Sorry, my message is not finished. I am going to explain below.
In my office, I have a computer which has been in service since 2011. Its general configuration:
1. CPU: Intel Core i5-760
2. MB: ASUS P7P55D-E (I guess the chipset is P55 in Intel's 5 Series. Please correct me if I am wrong.)
3. RAM: 8GB (Corsair 2GB x 4)
4. OS: Windows 7, 64-bit (Installed on C:\ partition of a HDD)
Actually it has been working very fine since its day one, except in these few years I found that it has to wait for minutes while booting up and entering Windows, before its user can start working on it. About weeks ago, I discover an idle device in the office. It is a hardware RAMDisk/DDR-SSD called HyperDrive5M (Reference Link: http://www.hyperossystems.co.uk/07042003/products.htm). Together with all those DDR2 RAM sticks collected from the abandoned old computers in the office, I think I can configure a 12GB RAMDisk. I am wondering if this 12GB RAMDisk can be installed into the computer mentioned above for acceleration. Here are my questions and I am looking for your kind advice.
Q1: With its SATA2 connection and power-off backup feature, if I setup this RAM drive as a secondary drive, can it act as a SSD to accelerate the OS that is already installed in HDD?
Q2: I know there is a feature called Smart Response Technology (SRT) in Intel's RST. But from my finding, it seems it does not support the chipset P55 and it needs at least 18.6GB SSD space. Does it mean that there is no way SRT can be installed on the RAM drive to help acceleration in this case?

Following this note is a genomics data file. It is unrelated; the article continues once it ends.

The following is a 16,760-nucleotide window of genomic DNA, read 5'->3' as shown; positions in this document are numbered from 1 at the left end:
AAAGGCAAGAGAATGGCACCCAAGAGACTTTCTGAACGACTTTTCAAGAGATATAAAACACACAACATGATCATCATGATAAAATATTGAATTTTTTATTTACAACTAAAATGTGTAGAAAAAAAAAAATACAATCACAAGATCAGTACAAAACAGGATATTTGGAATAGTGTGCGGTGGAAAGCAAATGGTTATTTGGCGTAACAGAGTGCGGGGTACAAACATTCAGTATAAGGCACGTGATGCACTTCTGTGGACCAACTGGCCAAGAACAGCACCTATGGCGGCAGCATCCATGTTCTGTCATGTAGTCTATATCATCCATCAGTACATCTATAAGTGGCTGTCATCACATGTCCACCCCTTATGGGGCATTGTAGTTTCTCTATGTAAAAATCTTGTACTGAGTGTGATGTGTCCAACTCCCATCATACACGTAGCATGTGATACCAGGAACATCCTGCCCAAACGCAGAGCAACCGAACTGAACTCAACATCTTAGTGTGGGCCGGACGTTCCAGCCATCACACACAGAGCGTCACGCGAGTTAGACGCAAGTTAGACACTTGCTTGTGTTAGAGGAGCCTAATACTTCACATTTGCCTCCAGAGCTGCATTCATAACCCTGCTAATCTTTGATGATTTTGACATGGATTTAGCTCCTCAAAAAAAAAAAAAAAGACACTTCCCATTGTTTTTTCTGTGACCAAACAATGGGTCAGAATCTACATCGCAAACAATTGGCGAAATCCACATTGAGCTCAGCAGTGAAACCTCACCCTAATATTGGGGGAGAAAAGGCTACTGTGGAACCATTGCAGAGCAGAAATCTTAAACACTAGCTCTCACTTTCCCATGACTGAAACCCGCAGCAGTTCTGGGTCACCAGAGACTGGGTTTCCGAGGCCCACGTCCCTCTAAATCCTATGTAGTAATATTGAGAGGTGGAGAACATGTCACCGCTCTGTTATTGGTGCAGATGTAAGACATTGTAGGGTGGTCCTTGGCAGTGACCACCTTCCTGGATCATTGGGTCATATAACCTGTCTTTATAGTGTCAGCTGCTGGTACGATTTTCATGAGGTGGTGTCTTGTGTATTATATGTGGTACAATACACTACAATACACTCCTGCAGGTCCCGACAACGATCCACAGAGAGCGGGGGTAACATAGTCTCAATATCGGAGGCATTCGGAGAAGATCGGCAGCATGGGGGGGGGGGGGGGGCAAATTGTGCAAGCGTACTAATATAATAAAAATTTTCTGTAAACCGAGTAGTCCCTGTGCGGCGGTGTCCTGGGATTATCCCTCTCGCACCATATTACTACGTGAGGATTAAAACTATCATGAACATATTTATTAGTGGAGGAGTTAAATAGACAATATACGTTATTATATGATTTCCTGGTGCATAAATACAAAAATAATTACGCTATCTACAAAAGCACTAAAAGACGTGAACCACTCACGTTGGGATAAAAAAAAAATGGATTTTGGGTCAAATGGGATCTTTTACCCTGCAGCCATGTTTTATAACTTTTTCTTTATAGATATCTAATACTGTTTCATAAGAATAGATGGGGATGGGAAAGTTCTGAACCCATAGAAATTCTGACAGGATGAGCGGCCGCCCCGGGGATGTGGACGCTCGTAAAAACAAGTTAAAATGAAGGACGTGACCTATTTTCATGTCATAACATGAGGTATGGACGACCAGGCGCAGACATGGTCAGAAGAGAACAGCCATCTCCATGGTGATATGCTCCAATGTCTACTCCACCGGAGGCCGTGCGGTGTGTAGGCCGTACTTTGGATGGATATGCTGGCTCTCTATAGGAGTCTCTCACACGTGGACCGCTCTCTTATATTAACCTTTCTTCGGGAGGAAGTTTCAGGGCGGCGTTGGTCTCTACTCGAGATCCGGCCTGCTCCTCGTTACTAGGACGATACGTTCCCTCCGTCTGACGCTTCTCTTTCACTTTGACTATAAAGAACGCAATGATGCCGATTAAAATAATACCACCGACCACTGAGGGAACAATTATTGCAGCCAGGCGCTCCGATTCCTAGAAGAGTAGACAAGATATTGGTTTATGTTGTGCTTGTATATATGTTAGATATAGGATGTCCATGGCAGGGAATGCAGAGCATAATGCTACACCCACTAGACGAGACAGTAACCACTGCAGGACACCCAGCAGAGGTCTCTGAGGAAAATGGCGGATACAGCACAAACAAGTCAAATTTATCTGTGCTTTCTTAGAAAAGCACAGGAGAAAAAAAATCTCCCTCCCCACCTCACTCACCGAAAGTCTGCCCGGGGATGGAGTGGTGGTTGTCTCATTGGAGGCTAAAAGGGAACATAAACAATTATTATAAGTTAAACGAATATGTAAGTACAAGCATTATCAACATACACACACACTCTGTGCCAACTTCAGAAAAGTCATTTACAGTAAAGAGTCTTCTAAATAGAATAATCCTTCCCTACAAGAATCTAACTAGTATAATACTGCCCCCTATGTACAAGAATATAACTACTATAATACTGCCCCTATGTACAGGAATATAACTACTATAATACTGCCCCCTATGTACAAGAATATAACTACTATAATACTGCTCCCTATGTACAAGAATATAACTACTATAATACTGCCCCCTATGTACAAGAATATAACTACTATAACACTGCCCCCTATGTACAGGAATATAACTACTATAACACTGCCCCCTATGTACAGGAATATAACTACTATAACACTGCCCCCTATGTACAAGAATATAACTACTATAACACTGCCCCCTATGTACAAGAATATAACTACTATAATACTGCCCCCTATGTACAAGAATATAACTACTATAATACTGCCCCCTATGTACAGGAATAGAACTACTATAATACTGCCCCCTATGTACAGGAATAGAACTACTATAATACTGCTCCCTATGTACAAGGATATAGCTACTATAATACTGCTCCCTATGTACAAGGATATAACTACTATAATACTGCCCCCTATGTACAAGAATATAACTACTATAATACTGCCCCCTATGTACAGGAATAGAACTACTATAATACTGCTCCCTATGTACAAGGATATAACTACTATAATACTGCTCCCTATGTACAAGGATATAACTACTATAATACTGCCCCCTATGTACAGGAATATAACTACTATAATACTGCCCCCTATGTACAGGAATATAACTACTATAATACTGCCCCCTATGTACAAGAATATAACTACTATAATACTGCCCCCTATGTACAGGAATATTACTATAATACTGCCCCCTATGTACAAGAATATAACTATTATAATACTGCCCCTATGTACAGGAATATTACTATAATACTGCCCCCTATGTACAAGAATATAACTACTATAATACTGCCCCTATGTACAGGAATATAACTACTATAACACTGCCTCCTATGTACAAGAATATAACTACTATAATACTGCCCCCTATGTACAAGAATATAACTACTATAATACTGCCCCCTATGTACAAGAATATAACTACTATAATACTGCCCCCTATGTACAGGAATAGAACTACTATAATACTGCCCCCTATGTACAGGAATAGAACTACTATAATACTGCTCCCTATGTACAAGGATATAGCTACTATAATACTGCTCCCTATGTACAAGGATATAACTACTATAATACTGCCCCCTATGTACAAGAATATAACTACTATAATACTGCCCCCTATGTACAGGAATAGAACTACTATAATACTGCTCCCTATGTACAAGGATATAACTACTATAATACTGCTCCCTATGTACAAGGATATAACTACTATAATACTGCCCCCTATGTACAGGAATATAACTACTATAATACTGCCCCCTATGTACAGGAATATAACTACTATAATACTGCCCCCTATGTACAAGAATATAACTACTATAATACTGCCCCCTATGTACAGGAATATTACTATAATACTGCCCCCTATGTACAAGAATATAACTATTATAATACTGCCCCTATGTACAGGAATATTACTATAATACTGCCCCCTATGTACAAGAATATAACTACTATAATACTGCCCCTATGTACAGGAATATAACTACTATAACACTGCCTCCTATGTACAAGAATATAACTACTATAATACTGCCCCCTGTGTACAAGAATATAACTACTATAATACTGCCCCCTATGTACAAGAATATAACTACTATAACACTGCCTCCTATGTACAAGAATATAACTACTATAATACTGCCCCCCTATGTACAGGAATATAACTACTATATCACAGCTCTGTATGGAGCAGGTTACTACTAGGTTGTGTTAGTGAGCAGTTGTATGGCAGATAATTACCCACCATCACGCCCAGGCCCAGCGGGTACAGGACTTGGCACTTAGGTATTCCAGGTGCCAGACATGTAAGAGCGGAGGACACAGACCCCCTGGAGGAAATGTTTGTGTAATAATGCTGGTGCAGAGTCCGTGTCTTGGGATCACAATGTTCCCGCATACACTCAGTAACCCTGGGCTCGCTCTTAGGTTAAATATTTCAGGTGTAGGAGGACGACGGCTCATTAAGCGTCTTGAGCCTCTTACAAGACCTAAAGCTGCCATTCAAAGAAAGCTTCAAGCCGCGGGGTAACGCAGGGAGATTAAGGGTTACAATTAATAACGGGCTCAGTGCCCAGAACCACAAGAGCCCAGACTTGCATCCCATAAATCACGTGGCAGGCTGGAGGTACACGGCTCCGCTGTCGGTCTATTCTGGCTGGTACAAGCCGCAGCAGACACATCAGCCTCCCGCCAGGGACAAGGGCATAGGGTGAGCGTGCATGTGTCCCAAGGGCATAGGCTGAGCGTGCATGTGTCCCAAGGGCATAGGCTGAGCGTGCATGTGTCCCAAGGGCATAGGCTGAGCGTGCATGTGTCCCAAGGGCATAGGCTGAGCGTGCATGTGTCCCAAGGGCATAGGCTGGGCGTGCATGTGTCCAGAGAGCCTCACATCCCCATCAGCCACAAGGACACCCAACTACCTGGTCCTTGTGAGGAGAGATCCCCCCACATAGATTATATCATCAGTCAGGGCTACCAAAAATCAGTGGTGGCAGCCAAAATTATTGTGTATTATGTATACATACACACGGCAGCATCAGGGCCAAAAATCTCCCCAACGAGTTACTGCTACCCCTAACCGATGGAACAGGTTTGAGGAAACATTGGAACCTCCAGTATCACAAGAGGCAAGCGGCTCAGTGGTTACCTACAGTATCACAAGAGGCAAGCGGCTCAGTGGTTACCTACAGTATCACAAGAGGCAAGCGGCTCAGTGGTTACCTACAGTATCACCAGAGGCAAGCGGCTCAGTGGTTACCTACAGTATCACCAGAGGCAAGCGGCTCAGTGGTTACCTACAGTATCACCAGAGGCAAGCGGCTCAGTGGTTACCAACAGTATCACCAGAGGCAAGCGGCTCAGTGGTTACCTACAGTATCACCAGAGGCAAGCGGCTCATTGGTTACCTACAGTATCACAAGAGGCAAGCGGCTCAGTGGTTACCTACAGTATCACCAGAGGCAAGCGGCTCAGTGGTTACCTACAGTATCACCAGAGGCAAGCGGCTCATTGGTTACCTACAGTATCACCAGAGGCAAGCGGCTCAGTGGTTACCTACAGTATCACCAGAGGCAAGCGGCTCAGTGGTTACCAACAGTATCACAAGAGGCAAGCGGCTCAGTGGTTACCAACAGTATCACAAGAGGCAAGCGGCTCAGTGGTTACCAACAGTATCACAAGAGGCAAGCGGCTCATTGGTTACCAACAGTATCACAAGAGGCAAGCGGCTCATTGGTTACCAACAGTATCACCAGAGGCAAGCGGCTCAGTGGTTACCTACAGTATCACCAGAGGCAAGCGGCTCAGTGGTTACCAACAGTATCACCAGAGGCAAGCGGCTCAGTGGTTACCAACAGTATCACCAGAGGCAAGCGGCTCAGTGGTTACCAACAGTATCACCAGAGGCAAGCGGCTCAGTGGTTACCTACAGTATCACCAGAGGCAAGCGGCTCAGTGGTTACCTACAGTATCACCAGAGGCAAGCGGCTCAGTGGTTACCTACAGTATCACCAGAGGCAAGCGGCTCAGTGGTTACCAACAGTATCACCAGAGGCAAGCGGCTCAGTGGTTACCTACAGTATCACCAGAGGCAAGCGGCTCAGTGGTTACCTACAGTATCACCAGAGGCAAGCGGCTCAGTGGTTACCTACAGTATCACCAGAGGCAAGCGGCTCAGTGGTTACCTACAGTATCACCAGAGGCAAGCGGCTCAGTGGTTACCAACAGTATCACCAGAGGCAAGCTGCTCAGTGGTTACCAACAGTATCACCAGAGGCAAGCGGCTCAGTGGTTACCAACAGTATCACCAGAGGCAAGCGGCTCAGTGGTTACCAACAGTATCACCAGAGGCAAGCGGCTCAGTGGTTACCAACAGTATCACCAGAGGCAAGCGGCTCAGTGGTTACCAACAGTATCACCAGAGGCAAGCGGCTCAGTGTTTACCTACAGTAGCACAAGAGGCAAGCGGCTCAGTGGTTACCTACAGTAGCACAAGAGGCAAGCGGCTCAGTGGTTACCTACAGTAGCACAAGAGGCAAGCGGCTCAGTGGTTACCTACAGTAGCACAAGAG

Q3: From Q2, if SRT is really not feasible in this case, does it still beneficial to the system to install RST anyway?
Q4: If the answer of Q3 is "Yes", to install RST in the RAM drive, does it mean I need to switch the connection of all computer's drive to RAID mode? And will it risk my existing OS and data stored in HDD?
Thanks in advance.
This message was posted on behalf of Intel Corporation
I understand that you are interested in using Intel ® RST and also Intel ® SRT.
Regarding that, please see the answers to your questions below:
Q1: We cannot guarantee you will be able to use RAM drive to accelerate the OS due to the chipset does not support Intel ® SMART Response Technology
Q2: Intel SMART Response Technology requires Intel 7 series chipsets or newer to work fine.
Q3: If you do not have a RAID volume Intel RST will allow you to monitor status of the drives
Q4: If you switch the SATA mode to RAID then the operating system needs to be reinstalled from scratch
Hope you find this helpful.
I still have an X58 system running as well. Yes, it does take a long time to boot. No, there is not much you can do about it in a machine this old. This really shouldn't be an issue unless you are regularly shutting it down or rebooting it a lot. In that case, my question in this case is: Why? Mine runs for weeks at a time (with occasional reboots because of Microsoft Update installing security fixes or me installing driver/software updates).
Here are my responses to your questions:
- No. SRT will only work with SATA-based SSDs (or SSHDs).
- Correct. The SRT feature was supported in 6 Series and later chipsets; 5 Series chipsets support RST but not SRT.